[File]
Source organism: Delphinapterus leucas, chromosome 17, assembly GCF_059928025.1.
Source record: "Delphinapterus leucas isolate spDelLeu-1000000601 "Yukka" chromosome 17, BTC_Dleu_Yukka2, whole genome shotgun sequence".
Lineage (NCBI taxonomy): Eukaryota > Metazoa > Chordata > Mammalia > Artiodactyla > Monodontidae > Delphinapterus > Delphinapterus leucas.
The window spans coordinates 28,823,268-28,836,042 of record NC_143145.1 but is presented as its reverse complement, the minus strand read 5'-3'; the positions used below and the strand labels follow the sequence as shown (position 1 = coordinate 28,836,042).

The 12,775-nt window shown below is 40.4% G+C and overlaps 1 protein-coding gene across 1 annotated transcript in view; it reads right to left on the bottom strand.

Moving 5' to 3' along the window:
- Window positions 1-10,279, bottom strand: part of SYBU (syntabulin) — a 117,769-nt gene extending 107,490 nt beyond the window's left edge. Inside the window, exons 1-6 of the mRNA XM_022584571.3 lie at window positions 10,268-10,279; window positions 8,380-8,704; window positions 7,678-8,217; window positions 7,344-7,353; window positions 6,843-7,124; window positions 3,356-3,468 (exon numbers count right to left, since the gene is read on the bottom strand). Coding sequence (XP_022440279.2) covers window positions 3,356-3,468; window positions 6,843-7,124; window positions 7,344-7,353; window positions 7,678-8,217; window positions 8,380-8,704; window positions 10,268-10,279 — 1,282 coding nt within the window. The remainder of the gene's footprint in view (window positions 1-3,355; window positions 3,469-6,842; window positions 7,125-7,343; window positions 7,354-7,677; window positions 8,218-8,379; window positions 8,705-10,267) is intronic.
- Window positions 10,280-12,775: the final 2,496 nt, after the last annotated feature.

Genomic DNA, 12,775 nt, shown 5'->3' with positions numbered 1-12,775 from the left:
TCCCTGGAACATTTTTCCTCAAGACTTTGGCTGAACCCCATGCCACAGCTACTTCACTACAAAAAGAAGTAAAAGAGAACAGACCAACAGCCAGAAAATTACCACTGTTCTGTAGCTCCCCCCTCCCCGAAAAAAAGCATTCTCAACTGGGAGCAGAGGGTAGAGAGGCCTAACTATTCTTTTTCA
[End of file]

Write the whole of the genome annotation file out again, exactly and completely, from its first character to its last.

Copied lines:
Source organism: Delphinapterus leucas, chromosome 17, assembly GCF_059928025.1.
Source record: "Delphinapterus leucas isolate spDelLeu-1000000601 "Yukka" chromosome 17, BTC_Dleu_Yukka2, whole genome shotgun sequence".
Lineage (NCBI taxonomy): Eukaryota > Metazoa > Chordata > Mammalia > Artiodactyla > Monodontidae > Delphinapterus > Delphinapterus leucas.
The window spans coordinates 28,823,268-28,836,042 of record NC_143145.1 but is presented as its reverse complement, the minus strand read 5'-3'; the positions used below and the strand labels follow the sequence as shown (position 1 = coordinate 28,836,042).

The 12,775-nt window shown below is 40.4% G+C and overlaps 1 protein-coding gene across 1 annotated transcript in view; it reads right to left on the bottom strand.

Moving 5' to 3' along the window:
- Window positions 1-10,279, bottom strand: part of SYBU (syntabulin) — a 117,769-nt gene extending 107,490 nt beyond the window's left edge. Inside the window, exons 1-6 of the mRNA XM_022584571.3 lie at window positions 10,268-10,279; window positions 8,380-8,704; window positions 7,678-8,217; window positions 7,344-7,353; window positions 6,843-7,124; window positions 3,356-3,468 (exon numbers count right to left, since the gene is read on the bottom strand). Coding sequence (XP_022440279.2) covers window positions 3,356-3,468; window positions 6,843-7,124; window positions 7,344-7,353; window positions 7,678-8,217; window positions 8,380-8,704; window positions 10,268-10,279 — 1,282 coding nt within the window. The remainder of the gene's footprint in view (window positions 1-3,355; window positions 3,469-6,842; window positions 7,125-7,343; window positions 7,354-7,677; window positions 8,218-8,379; window positions 8,705-10,267) is intronic.
- Window positions 10,280-12,775: the final 2,496 nt, after the last annotated feature.

Genomic DNA, 12,775 nt, shown 5'->3' with positions numbered 1-12,775 from the left:
TCCCTGGAACATTTTTCCTCAAGACTTTGGCTGAACCCCATGCCACAGCTACTTCACTACAAAAAGAAGTAAAAGAGAACAGACCAACAGCCAGAAAATTACCACTGTTCTGTAGCTCCCCCCTCCCCGAAAAAAAGCATTCTCAACTGGGAGCAGAGGGTAGAGAGGCCTAACTATTCTTTTTCA